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Art Diary

Time Machine: The Städel Museum in the 19th century

Städel Museum, Frankfurt

20 March 2020

While museums around the world are shuttered due to the Covid-19 pandemic, Apollo’s usual weekly pick of exhibition openings will be replaced by a selection of digital initiatives providing virtual access to art and culture.

Launched as part of its bicentenary celebrations in 2016, the Städel’s Zeitreise (Time Machine) project is a detailed walkthrough of the museum’s three historical locations: the Rossmarkt, the former home of Johann Friedrich Städel, which he bequeathed to the future museum on his death in 1816; the palace at the Neue Mainzer Strasse, where the collection moved in 1833; and the Städel’s current location on the Schaumainkai, which opened in 1878. Researchers have recreated the interiors of the three locations in each of these years, complete with paintings hung in their original arrangements on the walls, each of which you can click on for a closer look and for catalogue information. Together, the three virtual spaces provide a fascinating immersion in the transformations of an art museum during the 19th century; they are available at the Städel’s website.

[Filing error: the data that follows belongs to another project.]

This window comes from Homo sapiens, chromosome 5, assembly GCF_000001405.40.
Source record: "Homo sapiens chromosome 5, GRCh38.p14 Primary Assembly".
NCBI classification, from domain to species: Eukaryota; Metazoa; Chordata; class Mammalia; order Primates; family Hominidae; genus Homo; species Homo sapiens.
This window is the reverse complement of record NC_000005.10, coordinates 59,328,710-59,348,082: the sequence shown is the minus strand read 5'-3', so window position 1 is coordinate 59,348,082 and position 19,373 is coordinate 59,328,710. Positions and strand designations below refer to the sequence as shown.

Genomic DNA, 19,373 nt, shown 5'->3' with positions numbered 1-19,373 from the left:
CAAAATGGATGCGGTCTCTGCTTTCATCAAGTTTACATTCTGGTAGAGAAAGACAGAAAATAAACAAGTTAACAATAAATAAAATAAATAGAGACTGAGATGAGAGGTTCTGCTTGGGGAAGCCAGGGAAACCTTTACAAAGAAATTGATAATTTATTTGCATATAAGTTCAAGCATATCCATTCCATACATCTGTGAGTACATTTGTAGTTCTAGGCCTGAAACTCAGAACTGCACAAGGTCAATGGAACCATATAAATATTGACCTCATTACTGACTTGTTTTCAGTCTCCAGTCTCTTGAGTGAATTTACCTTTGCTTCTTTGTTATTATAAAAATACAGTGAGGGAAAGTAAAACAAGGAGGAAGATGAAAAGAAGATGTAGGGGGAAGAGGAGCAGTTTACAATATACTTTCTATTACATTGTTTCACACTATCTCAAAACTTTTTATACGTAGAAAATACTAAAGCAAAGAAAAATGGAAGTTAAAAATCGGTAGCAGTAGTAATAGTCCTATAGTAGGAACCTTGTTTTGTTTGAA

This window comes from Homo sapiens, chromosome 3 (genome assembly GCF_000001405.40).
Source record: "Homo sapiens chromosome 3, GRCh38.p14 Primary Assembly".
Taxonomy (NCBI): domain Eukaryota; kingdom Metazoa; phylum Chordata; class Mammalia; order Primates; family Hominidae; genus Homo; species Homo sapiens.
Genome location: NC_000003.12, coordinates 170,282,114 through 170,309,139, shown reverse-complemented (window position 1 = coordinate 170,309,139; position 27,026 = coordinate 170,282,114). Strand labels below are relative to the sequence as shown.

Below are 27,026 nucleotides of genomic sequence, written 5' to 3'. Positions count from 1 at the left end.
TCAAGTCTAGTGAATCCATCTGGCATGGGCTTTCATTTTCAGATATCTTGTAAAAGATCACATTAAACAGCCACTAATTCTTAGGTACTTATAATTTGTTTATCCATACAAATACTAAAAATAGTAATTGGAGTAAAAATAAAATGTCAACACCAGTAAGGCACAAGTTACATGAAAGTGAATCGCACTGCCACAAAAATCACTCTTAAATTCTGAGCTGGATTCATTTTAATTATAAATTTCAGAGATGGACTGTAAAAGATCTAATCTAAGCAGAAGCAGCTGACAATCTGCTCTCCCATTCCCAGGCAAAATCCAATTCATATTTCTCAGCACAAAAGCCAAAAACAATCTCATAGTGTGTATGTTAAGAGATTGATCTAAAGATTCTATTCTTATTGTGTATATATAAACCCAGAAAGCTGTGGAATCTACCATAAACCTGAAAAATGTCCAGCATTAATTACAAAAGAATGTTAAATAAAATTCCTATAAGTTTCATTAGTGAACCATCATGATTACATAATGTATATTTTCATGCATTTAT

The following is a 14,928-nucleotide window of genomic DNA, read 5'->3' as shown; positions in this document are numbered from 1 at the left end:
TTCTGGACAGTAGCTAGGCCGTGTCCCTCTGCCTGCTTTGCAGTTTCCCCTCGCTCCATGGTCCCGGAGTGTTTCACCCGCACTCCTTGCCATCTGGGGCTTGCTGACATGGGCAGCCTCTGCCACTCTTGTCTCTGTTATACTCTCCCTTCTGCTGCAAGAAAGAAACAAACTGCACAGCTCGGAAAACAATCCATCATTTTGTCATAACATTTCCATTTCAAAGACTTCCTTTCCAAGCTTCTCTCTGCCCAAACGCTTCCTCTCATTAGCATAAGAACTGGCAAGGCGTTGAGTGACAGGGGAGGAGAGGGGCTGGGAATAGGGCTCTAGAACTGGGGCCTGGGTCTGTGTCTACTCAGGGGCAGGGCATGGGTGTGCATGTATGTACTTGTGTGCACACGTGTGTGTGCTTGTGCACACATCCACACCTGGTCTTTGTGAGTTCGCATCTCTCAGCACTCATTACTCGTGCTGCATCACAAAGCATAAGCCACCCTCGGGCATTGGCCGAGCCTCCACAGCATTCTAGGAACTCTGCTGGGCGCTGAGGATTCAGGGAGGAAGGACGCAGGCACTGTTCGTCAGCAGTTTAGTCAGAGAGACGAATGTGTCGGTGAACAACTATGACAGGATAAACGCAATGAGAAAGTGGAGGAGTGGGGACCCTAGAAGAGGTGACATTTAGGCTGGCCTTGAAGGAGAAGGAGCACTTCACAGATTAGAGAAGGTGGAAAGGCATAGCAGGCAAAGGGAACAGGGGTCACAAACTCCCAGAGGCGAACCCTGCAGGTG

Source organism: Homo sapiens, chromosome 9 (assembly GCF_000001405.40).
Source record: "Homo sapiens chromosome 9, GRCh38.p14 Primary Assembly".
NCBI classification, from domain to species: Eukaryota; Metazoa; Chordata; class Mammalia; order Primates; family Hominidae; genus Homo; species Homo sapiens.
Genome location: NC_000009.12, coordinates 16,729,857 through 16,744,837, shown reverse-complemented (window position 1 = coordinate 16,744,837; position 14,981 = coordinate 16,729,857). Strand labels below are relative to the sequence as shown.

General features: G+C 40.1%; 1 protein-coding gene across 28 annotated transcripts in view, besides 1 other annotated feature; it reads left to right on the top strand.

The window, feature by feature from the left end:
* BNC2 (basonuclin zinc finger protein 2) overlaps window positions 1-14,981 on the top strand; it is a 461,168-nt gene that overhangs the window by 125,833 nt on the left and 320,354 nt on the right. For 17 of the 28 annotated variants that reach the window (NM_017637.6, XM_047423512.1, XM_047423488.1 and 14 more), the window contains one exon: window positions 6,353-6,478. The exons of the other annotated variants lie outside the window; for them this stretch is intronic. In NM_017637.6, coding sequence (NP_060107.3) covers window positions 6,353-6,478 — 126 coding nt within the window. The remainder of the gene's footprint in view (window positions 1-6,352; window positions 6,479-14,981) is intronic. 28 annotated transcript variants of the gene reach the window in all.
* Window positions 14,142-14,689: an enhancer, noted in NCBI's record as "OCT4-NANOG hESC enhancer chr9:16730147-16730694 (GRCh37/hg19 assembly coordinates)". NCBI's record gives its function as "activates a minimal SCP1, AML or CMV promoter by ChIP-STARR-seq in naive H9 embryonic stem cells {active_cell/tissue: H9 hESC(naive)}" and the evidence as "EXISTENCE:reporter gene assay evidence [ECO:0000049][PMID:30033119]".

Preview the project below | View Apollo’s Art Diary here

The West Wall of the Chambre à droite in the Rossmarkt, 1816

The West Wall of the Chambre à droite in the Rossmarkt, 1816

The South Wall of the Early German Room at Neue Mainzer Strassse, 1833

The South Wall of the Early German Room at Neue Mainzer Strassse, 1833

Online cataloguing for a triptych by the Meister von Frankfurt, which hung in the room depicted above

Online cataloguing for a triptych by the Meister von Frankfurt, which hung in the room depicted above

The West Wall of the Kleiner Oberlichtsaal West in the Schaumainkai, 1878, hung with Italian paintings from the late fourteenth century up to the baroque period

The West Wall of the Kleiner Oberlichtsaal West in the Schaumainkai, 1878, hung with Italian paintings from the late fourteenth century up to the baroque period